Despite his pain, Mark was actually a quick study, and he took to the CBT readily: he considered himself a ‘wounded warrior’, and viewed the treatment as central to becoming whole again.
Mark had recalibrated his emotional response system, and the final step was revising his most deeply held beliefs of self-worth and value.
Mark had to figure out a way to live with what he had done.
How can you reconcile being a good person with using your baton on someone’s head? We figured it out together and Mark relied heavily on his ‘wounded warrior’ idea.
Within three weeks of stopping his drinking, Mark’s wife was talking to him again regularly, and within five weeks, his family had moved back into their home.
Over the course of 22 sessions, Mark had made the leap from a belligerent, out-of-control man to someone who could handle the full range of his emotions quite well.

The orginal article.

Summary of “Hearing Both Sides of Taylor Swift”

On November 8, 2016, Taylor Swift made her first and final contribution to the presidential election news cycle.
“Who did Taylor Swift vote for? Here’s why her sweater suggests Hillary,” read one particularly bizarre USA Today headline.
The letter said it should serve as an “Unequivocal denouncement by Ms. Swift of white supremacy and the alt-right.” But as the ACLU later pointed out, “That denunciation would only be known by Herning because the letter also attempts to use copyright law to forbid her from making it public.” Rather than release a simple statement to address the issue, Swift preferred to secretly sic her lawyer on a little-known website.
There are many reasons Swift’s new work appears not to be resonating as deeply with audiences - the music is too far removed from Swift’s original sound, 2017 has been a generally tepid year for commercial pop, Swift is suffering from inevitable overexposure - but one of the most persuasive is that it feels oddly divorced from its time.
Let’s clear this up now: Taylor Swift could not have won Hillary Clinton the election.
“Rather than blindly patronizing corporations with unclear intentions and shady operations, millennials strongly favor businesses with transparency and a clear commitment to give back to society.” A 2015 report from Nielsen found that 73 percent of millennials are willing to pay extra for sustainable brands; another from the marketing company Horizon Media found that 81 percent of them expect companies to make a public commitment to “Good corporate citizenship.” We may think of Taylor Swift as a talented individual with two adorable cats, but with her advertising deals, merchandising sales, music revenue, and concert sales, she is also basically a corporation.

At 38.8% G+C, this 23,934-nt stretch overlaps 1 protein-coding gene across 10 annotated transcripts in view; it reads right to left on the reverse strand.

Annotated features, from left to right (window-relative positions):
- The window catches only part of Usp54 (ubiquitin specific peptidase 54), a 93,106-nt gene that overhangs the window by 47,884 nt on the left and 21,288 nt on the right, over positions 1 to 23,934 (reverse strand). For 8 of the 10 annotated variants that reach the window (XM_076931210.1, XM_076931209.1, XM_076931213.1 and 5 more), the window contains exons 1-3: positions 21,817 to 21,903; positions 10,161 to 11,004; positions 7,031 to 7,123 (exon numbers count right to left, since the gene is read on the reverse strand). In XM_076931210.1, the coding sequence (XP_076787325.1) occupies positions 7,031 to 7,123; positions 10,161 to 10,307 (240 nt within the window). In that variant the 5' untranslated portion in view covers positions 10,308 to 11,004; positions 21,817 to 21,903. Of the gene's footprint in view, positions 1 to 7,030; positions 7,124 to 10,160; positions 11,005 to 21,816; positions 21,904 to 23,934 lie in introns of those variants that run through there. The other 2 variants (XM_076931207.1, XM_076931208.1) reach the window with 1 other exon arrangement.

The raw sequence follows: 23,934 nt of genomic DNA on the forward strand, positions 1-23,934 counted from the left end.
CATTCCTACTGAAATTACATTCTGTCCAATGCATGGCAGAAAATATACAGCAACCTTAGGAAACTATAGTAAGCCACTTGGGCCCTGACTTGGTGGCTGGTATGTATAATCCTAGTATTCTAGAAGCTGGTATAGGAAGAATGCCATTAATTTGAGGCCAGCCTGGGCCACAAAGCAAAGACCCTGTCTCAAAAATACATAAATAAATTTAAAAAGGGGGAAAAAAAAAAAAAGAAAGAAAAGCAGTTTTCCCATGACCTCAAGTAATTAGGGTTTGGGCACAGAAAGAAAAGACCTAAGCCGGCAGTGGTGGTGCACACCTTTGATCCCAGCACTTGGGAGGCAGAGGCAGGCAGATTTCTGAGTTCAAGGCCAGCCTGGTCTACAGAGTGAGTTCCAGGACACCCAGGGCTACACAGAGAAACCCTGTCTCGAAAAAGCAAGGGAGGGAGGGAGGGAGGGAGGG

The second group included popular musicians who’d mostly stayed mum on the topic: Taylor Swift, Selena Gomez, Britney Spears, Carrie Underwood, and Bruno Mars.
“The rules of authenticity change. And Taylor Swift happens to be from an era where there was just a little bit more polish. There’s a kind of pop sheen to her, and that’s just not really what people are responding to musically.”

The orginal article.

Summary of “The Rise of Modern Ikebana”

FOR TOSHIRO KAWASE, the creative tension inherent in this duality is what creates the artistry in ikebana.
When Nishiyama, bespectacled and monklike in his movements, grew interested in flower arranging while an art school student, he joined an ikebana club.
While he has never studied formally, he has read many books on ikebana, including Kawase’s.
Traditional ikebana, like the traditional tea ceremony, has many tools – saws and wire and kenzans – but Nishiyama uses only a pair of scissors and works on the floor; he is inspired not just by the seasons, but by the constant change and movement within them.
In ikebana, there might not even be a flower in the composition, and if there is, it rarely looks you in the eye: It is more likely bent or turned to the side.
Like Nishiyama, she has no formal training in ikebana, and yet her work, like his, can’t be understood without it.
“Much as asymmetry is defined by symmetry; ikebana is always in the room when one works with flowers.”
Her work, like Nishiyama’s, is a reminder that like all living arts, ikebana changes and is informed by the culture and the times; what makes ikebana especially poignant and potent in this moment is its direct and personal connection to nature, its awareness of and emphasis on decay in an era in which our own ecological and environmental ruin feels more vivid than ever.

The orginal article.